David Laing (antiquary)

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David Laing LLD (20 April 1793 – 18 October 1878) was a Scottish antiquary.

Portrait of David Laing by Sir William Fettes Douglas


The grave of David Laing, New Calton Burial Ground, Edinburgh

He was born in 1793, the son of William Laing (1761–1831), a bookseller in Edinburgh, and his wife, Helen Kirk.[1] They lived and worked from the head of Chessels Court on the Canongate.[2]

He was educated at Canongate Grammar School and then attended the University of Edinburgh. At fourteen he was apprenticed to his father. They formed W & D Laing Booksellers at 49 South Bridge, living at Ramsay Lodge at 66 Lauriston in 1830.[3] Shortly after the death of his father in 1837, Laing was elected to the librarianship of the Signet Library in replacement of Macvey Napier, a post he retained till his death. Apart from general bibliographical knowledge, Laing was best known as a student of the literary and artistic history of Scotland.

In 1864 he was awarded an honorary doctorate (LLD) by the University of Edinburgh.[4]

Laing was struck with paralysis in October 1878 while in the Signet Library, and it is said that, on recovering consciousness, he looked about and asked if a proof of Wyntoun had been sent from the printers. He died a few days afterwards, in his eighty-sixth year at his home, 13 James Street in Portobello.[5] He is buried in New Calton Burial Ground in east Edinburgh. The grave lies on the north wall near the north-east corner.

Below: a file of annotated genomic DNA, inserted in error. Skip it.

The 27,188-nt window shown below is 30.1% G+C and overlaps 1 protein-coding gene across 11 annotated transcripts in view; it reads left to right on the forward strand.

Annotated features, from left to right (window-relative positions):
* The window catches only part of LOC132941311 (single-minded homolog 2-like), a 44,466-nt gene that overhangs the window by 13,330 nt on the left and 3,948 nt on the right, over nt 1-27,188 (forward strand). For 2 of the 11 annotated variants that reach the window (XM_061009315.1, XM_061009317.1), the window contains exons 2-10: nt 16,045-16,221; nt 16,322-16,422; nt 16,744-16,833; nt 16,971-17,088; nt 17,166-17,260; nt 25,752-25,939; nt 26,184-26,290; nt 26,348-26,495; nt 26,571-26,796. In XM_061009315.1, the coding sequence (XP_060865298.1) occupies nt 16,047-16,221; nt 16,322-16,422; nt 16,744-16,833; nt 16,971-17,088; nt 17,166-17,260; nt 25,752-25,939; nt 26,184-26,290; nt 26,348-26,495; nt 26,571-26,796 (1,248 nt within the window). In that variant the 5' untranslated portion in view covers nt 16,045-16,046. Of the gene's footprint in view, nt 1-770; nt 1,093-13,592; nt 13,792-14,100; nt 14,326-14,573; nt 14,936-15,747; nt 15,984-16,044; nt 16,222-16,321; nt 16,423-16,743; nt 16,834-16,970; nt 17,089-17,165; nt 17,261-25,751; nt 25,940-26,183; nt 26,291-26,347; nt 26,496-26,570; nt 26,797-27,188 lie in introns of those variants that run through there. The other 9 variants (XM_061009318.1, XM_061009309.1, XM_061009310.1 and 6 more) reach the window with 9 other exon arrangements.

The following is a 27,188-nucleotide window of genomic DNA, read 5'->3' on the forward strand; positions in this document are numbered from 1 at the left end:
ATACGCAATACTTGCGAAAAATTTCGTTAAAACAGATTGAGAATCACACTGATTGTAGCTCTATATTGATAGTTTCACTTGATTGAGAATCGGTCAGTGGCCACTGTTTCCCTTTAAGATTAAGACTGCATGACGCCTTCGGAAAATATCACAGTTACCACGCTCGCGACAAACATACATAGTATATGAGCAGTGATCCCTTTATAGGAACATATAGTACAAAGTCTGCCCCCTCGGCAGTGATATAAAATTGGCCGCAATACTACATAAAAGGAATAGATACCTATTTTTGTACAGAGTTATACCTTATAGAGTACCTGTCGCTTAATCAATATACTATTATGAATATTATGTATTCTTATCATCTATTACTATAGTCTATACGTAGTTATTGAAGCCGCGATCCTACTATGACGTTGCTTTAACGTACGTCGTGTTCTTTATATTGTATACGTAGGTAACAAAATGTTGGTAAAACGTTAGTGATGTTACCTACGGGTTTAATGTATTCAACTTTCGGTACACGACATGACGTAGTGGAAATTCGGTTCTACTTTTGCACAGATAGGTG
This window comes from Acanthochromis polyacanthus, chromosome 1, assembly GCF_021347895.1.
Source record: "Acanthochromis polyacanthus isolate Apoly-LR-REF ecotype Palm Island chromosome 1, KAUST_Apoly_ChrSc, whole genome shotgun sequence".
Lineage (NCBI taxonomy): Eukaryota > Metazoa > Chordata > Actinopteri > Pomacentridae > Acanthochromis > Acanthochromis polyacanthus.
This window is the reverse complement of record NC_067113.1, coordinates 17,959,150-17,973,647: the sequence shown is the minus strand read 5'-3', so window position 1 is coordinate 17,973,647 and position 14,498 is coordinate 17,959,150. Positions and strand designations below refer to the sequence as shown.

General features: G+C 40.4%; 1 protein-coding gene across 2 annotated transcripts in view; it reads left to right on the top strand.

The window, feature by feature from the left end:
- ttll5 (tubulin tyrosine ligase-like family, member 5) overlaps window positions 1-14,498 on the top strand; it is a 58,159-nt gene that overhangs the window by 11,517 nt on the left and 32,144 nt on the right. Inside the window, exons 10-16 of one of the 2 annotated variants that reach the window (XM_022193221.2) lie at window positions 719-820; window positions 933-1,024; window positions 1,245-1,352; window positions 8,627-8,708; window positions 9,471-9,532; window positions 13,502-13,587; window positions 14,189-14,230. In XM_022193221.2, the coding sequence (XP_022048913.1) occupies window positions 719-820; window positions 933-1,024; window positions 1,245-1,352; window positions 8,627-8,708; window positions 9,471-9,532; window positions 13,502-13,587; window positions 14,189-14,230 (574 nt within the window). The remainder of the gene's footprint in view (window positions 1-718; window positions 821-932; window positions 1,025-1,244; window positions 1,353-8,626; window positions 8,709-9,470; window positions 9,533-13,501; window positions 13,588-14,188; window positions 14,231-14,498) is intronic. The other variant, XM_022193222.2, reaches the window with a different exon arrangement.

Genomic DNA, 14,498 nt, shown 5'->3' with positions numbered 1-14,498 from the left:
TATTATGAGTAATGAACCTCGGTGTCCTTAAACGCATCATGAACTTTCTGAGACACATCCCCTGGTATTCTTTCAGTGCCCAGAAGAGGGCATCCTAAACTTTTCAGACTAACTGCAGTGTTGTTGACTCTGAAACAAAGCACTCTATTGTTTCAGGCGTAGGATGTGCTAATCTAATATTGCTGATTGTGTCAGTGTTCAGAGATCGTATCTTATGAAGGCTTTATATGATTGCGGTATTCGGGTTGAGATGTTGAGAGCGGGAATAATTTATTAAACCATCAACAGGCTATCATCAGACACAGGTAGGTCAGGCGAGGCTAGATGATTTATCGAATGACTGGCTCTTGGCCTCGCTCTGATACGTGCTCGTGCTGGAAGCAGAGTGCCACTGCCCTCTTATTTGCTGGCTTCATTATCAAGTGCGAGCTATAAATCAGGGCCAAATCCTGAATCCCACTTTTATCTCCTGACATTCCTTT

His library was sold at auction by Sotheby, Wilkinson & Hodge over a period of thirty-one days, and realized £16,137. He bequeathed his collection of manuscripts to the University of Edinburgh.[6]

Plaque in Portobello


Laing published no original books but edited the works of others. Of these, the major ones are: William Dunbar's Works (2 vols., 1834), with a supplement added in 1865; Robert Baillie's Letters and Journals (3 vols.; 1841–42); John Knox's Works (6 vols.; 1846–64); Poems and Fables of Robert Henryson (1865); Andrew of Wyntoun's Orygynale Cronykil of Scotland (3 vols.; 1872–79); and Sir David Lyndsay's Poetical Works (3 vols.; 1879).

For over fifty years, Laing was a member of the Society of Antiquaries of Scotland, and contributed over a hundred papers to their Proceedings. He was an original member of and the long-standing secretary to the Bannatyne Club, many of whose publications were edited by him.


  1. ^ Grave of David Laing, New Calton Burial Ground
  2. ^ Edinburgh Post Office Directory 1794
  3. ^ Edinburgh Post Office Directory 1830
  4. ^ Cassells Old and New Edinburgh, vol II p.376
  5. ^ Edinburgh Post Office Directory 1878
  6. ^ "David Laing: our most important manuscript collection". The University of Edinburgh. Retrieved 22 January 2016.

Further reading[edit]

  • "Biographical Memoir" prefixed to Select Remains of Ancient, Popular and Romance Poetry of Scotland, edited by John Small (Edinburgh, 1885)
  • Thomas George Stevenson, Notices of David Laing with List of his Publications, etc. (privately printed 1878).

External links[edit]